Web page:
First off: Happy Cinco de Mayo.
This whole single sideband (SSB) radio e-mail stuff is kind of a mystery to me. I'm usually a pretty tech-savvy guy (or at least I was when I was still working), but this stuff is really foreign to me. However, I had a bit of success today. First, several months ago, I installed my SSB radio. Then, over the course of a few months, I managed to put together an antenna and a ground plane that seemed to be acceptable as far as I could ascertain from various web sources. Next step was to connect the Pactor modem to the SSB. Fortunately for me, I bought my radio and modem as a package (used) from a guy who had previously had them on his boat. Besides the big pieces (radio, modem, automatic antenna tuner) there was also a baggie full of cables and various other gizmos. I found it really hard to find a definitive answer as to what connects to what and how. But, luckily, I only had so many cables and the ends were each unique enough that it was fairly easy to figure out what went where. Still, a little scary because, knowing as little as I do about this stuff, I could just see myself plugging the wrong thing in, keying the microphone and blowing some expensive piece of equipment up. But, as always, you eventually have to bite the bullet and go for it.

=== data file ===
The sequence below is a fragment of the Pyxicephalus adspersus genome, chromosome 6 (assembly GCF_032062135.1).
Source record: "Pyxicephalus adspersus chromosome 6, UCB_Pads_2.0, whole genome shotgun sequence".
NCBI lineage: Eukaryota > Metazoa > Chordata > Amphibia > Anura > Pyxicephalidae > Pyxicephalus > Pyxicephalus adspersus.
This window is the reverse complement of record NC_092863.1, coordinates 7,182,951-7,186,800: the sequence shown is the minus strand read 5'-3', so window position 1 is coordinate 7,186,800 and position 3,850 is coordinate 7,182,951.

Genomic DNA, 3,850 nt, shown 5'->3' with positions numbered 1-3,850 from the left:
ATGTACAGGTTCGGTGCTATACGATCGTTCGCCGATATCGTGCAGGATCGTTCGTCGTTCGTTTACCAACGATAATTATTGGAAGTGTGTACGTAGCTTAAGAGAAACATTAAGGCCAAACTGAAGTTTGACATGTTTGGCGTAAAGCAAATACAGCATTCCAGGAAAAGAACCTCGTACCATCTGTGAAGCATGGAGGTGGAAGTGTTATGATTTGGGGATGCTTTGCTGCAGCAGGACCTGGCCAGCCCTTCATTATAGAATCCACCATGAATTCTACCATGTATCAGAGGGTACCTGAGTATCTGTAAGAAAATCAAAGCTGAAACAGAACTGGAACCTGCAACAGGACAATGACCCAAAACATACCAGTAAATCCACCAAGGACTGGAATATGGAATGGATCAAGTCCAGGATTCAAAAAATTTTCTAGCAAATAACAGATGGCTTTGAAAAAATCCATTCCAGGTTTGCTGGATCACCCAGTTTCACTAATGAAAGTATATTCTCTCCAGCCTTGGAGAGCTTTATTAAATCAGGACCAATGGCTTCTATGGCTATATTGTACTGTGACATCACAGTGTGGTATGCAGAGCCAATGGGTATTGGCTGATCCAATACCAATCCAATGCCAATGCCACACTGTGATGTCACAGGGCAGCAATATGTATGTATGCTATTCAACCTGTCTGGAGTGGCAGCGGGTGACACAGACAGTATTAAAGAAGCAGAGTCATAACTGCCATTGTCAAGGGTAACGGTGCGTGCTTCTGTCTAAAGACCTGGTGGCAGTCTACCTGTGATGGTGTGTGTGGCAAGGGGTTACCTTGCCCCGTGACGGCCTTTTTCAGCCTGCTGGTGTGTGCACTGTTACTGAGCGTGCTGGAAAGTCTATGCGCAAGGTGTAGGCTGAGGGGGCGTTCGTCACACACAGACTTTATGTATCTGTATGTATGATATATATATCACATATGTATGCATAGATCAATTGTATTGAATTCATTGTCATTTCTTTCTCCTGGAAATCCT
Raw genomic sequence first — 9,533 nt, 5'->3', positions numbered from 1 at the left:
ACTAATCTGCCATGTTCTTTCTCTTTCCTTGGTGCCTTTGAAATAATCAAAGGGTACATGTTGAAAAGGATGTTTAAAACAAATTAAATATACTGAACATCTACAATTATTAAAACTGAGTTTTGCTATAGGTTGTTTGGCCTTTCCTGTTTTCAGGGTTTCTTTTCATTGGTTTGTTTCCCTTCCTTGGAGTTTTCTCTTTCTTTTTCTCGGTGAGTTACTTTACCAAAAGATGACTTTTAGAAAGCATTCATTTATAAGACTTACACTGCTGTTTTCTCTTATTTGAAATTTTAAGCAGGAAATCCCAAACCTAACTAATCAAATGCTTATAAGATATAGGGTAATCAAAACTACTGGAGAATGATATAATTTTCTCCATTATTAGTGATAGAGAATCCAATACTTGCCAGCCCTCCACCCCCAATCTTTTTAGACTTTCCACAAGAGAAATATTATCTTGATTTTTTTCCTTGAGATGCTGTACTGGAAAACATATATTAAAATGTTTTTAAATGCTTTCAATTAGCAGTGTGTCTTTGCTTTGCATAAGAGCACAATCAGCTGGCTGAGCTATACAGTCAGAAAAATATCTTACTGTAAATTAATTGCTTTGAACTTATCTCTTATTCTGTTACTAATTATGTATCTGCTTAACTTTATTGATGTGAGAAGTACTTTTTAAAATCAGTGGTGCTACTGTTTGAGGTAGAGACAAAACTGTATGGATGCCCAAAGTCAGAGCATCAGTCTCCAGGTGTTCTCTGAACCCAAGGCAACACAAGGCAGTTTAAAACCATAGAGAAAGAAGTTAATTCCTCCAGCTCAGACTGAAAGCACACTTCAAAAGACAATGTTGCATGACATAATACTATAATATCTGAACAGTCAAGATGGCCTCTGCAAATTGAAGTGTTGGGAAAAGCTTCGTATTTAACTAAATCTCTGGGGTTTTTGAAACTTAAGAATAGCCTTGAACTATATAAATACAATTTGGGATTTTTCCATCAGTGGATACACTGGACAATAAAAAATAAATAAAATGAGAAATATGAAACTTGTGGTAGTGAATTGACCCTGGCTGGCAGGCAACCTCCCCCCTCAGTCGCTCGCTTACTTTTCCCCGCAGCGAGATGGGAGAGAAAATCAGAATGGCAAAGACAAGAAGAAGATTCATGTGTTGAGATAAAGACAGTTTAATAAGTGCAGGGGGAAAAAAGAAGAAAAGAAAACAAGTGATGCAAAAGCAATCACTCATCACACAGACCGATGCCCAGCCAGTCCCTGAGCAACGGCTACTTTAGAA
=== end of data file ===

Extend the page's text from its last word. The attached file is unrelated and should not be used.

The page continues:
So I got everything connected to each other but I still wasn't sure if anything was going to work or not. The next step was to install Airmail and all its accouterments on my computer, configure it correctly, and fire that mutha up.
You cannot believe how happy I was when, after many incorrect paths, I finally hooked everything together, told the computer (via Airmail) what frequency to set the SSB at, and then watched as it actually happened! Coooooool. Still wasn't making any contact with anyone or anything but at least the computer could control the modem and the radio (actually I think the computer is controlling the modem and the modem is controlling the radio... but what do I know?).
Each one of these little steps represents weeks of fussing and fuming about what to do next as well as many hours on the internet poring over advice.
Today, another breakthrough. I actually made contact with an Airmail PMBO (Participating Mail Box Office) in Olympia, WA. My queued-up messages didn't go out and nothing came in and it disconnected me after just a few minutes, but I MADE CONTACT!
Next step: actually get the whole e-mail thing to work. I suppose it would also be a good idea to make voice contact with someone. I've been unsuccessful so far but I've only tried a couple of times. But that's okay. Baby steps. I know that eventually I will get it all working right.